South China Sea

On 15 November, the South China Morning Post reported that two US aircraft carrier strike groups with 12,600 personnel are conducting “complex”,” high-end” warfare drills in the Philippine Sea in a show of force and commitment to the region at a time when China is increasing its military maneuvers, the US Navy said on Thursday. 
The Commander of the US 7th Fleet said, “The increased presence of two carrier strike groups in the region highlights the U.S. commitment to a free and open Indo-Pacific. As it has for decades, the U.S. Navy will continue to provide security in ways that promote regional stability and prosperity."
Philippine President Duterte said that China already is in possession of the South China Sea and wondered why the US was stirring up trouble.

This is the ultimate form of communication about freedom of navigation. The Chinese acknowledge the capabilities of the US Navy but are not deterred by them in defending Chinese claims to sovereignty.


On 14 November, Taliban forces attacked police outposts in three districts of Farah Province. Members of the Farah provincial council said that up to 40 security force members have been killed and 60 others surrendered to the Taliban during the fighting in three districts in the province.

The Afghan security forces in Farah said more than 40 Taliban fighters were killed in the province in this time. 

In Charsadah District of Ghor Province, situation reports state that the district was under Taliban control for a month. On the 11th, relief forces reached Charsadah and recovered control of the district, killing nine Taliban fighters.

Tolo News reported on the 15th, “Security forces are facing equipment and food shortages in the district. Yesterday there was a fierce battle. Although there is no war now, the situation is still not back to normal,” said Abdul Hamid Natiqi, a member of Ghor provincial council.

Even in remote districts, Taliban groups are defeating local government garrisons. In Farah Province, the Taliban appear to have coordinated the timing of their attacks in order to complicated government relief decisions. 

Normally, the security situation in Ghor Province is dominated by tribal feuds among local warlords. The Taliban increased attacks in October to disrupt the elections. Apparently, they sustained the effort so as to take control of Charsadah District.


The Saudi-led coalition has ordered a halt in its offensive to liberate Hodeidah. Fighting and air attacks have almost stopped.

A Houthi spokesman said Saudi Arabia and the United Arab Emirates are attempting to deflect international pressure. The Houthi official denied a ceasefire was in effect.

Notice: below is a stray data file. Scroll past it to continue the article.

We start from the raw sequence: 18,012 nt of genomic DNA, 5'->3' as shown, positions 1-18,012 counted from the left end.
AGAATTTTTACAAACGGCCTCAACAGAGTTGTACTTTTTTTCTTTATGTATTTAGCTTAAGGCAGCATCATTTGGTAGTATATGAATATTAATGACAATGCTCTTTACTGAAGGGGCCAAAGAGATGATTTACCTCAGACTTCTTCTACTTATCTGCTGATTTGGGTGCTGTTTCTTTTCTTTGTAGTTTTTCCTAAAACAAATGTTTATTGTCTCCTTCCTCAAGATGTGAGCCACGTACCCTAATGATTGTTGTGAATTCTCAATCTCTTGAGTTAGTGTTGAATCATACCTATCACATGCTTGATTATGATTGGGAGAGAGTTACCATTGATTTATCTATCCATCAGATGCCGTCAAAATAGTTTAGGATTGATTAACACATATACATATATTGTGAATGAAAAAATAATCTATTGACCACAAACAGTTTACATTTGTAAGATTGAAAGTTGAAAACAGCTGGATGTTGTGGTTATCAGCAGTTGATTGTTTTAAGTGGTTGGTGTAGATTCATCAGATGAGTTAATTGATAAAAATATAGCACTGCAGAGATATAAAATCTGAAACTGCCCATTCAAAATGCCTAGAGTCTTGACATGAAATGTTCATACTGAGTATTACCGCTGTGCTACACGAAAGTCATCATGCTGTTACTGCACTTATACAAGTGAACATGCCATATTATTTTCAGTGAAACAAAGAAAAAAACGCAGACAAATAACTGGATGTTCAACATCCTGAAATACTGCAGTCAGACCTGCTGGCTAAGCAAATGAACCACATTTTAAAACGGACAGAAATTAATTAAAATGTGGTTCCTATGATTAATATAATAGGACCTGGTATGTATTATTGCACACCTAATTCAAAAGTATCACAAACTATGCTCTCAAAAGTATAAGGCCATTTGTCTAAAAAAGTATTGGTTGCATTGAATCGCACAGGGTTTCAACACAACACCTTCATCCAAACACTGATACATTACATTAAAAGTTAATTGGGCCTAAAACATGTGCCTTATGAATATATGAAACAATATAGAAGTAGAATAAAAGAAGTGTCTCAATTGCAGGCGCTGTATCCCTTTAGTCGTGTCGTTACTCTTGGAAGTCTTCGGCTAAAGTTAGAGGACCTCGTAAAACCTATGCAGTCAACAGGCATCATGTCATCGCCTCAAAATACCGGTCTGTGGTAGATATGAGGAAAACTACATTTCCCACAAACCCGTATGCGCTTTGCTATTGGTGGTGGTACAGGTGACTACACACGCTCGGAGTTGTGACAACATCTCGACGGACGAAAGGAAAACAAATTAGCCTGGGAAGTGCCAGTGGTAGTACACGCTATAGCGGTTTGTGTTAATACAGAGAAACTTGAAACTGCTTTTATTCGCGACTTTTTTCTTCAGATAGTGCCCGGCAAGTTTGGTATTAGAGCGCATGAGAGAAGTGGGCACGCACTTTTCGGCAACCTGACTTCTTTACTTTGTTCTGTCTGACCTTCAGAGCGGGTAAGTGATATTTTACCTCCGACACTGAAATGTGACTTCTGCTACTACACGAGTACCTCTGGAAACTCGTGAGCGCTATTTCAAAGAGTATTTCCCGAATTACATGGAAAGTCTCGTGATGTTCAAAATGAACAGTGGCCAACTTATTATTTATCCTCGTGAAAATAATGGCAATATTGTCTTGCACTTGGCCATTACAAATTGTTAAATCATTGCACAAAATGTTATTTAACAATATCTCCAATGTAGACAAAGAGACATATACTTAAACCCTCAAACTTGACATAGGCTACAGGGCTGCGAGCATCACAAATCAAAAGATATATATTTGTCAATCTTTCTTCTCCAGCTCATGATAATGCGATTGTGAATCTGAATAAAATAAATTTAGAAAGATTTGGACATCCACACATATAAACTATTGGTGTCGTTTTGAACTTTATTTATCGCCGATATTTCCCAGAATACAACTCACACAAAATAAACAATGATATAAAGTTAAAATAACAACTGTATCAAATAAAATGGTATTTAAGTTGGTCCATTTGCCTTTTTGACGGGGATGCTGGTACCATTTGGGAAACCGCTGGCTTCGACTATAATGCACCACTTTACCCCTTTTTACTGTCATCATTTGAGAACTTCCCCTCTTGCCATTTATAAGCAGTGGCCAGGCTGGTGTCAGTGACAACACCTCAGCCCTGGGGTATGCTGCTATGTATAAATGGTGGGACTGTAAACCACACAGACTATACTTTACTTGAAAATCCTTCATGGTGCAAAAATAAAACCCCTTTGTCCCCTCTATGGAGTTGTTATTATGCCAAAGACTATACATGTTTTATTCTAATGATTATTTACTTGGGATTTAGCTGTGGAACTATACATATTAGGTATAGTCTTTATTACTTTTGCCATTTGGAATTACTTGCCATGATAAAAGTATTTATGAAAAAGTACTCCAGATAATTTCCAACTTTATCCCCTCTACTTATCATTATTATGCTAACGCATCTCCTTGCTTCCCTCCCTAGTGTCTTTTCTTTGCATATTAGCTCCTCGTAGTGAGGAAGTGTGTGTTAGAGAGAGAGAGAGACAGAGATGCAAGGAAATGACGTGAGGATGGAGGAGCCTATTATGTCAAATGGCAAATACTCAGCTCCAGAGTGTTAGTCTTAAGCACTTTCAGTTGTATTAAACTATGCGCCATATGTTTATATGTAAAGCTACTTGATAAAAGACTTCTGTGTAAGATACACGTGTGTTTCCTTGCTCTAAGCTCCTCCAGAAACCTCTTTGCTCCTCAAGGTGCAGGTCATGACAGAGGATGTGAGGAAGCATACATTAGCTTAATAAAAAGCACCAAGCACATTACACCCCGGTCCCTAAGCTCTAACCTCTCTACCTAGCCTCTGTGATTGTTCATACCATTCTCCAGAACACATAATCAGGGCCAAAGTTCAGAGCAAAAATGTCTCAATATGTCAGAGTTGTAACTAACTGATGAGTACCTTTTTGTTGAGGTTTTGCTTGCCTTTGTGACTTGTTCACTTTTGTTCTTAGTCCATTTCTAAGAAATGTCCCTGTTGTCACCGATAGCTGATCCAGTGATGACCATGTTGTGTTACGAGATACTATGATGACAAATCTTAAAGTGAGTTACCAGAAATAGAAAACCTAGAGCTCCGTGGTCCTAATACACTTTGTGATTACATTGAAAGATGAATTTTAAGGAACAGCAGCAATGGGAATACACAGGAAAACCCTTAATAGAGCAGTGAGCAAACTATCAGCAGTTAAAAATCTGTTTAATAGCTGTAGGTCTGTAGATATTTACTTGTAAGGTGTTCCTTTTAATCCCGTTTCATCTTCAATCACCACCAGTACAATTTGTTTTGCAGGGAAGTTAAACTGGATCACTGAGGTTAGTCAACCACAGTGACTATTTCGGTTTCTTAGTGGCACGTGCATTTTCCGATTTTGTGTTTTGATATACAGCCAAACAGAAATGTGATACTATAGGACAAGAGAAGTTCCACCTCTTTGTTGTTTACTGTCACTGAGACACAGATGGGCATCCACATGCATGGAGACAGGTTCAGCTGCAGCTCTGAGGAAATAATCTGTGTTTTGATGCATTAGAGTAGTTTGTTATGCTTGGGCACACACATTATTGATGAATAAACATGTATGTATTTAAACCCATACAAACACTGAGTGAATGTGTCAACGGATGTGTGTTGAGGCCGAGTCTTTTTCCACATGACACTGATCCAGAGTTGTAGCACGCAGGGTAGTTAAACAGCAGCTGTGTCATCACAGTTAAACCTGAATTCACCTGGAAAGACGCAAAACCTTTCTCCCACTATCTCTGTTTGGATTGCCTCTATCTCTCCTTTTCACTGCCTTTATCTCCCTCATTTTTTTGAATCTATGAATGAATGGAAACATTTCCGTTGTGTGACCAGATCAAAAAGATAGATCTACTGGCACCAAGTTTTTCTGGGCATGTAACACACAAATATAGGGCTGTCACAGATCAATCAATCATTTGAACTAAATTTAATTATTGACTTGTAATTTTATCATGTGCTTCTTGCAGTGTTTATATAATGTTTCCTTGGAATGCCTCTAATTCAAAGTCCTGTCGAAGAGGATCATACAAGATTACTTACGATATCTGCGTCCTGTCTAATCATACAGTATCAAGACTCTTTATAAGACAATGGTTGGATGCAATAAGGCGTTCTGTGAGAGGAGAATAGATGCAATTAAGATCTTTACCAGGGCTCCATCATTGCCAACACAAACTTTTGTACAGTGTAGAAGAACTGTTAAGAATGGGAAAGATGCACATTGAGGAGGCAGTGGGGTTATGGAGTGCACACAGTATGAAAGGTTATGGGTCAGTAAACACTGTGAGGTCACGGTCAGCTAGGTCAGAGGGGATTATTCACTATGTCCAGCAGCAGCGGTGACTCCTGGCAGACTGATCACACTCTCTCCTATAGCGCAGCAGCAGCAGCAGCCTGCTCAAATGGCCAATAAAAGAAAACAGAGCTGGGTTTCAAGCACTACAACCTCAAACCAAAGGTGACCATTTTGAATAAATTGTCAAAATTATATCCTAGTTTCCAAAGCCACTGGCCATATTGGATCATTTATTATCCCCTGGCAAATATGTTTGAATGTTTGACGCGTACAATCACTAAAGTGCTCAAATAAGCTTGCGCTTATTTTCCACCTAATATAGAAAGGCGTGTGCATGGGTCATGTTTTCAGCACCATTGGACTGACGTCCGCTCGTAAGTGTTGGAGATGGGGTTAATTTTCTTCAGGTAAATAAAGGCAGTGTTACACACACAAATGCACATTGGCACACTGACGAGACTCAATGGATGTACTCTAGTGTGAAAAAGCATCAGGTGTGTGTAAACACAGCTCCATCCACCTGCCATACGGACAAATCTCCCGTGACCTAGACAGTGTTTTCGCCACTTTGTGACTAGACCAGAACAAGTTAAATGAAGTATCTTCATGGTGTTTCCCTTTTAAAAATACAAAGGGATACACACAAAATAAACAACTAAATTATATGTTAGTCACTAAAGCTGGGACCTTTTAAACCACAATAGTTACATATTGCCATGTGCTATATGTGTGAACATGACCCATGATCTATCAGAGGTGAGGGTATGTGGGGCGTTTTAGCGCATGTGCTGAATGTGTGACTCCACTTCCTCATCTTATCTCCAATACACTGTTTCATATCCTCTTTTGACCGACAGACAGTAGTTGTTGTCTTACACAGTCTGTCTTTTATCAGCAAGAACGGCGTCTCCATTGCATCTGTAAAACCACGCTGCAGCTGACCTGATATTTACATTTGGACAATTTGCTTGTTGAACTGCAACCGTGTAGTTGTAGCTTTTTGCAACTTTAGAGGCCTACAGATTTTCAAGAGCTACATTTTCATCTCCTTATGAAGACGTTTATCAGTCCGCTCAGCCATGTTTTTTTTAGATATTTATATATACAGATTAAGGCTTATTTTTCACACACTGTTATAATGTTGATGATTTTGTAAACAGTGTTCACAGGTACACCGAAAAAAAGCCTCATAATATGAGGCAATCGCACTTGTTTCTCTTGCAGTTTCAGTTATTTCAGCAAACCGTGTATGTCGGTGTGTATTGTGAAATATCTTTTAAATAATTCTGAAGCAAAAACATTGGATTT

The Houthi accusation is accurate. The lull is in response to recent US and European pressure to end the civil war. 

Until the coalition forces capture Hodeidah, peace talks have no chance of success. The US pressure at this point won't help much of anything and it won't normalize the situation into a post-war type environment. The humanitarian crisis will continue.


Islamist fighters continue operations from the Idlib demilitarized zone. On 14 November, the head of the Russian center for reconciliation, Lieutenant General Savchenko, told reporters that militants have shelled the outskirts of Aleppo four times in the prior 24 hours from the Idlib de-escalation zone.

He said the shelling killed two Syrian soldiers and wounded one civilian.


On 14 November, fighting flared in Tripoli. Barricades and armed militias from Tarhuna appeared near Tripoli international airport after the arrival of delegations from the Palermo conference on Libya. 

One of the combatants was the Seventh Brigade - the rebel militia that lead fighting in September that caused nearly 120 deaths and over 400 wounded. The other primary combatant was the Abu Salim Central Security Forces brigade. This group supports Libyan Prime Minister Fayez Al Sarraj.

On 15 November, mediators restored the ceasefire.

The 7th Brigade apparently was protesting the failure of the Palermo conference to replace militia units in Tripoli with regular military units, of which the 7th claims to be one.

The Palermo conference was supposed to make progress in disarming militias and in Libyan reconstruction. The major agreement was to consolidate oil revenue in a single central bank to prevent militias from siphoning off the wealth. The crisis in Libya won't end anytime soon. It's part of the damage caused by the "Arab Spring" that Barack and Hillary were so proud of.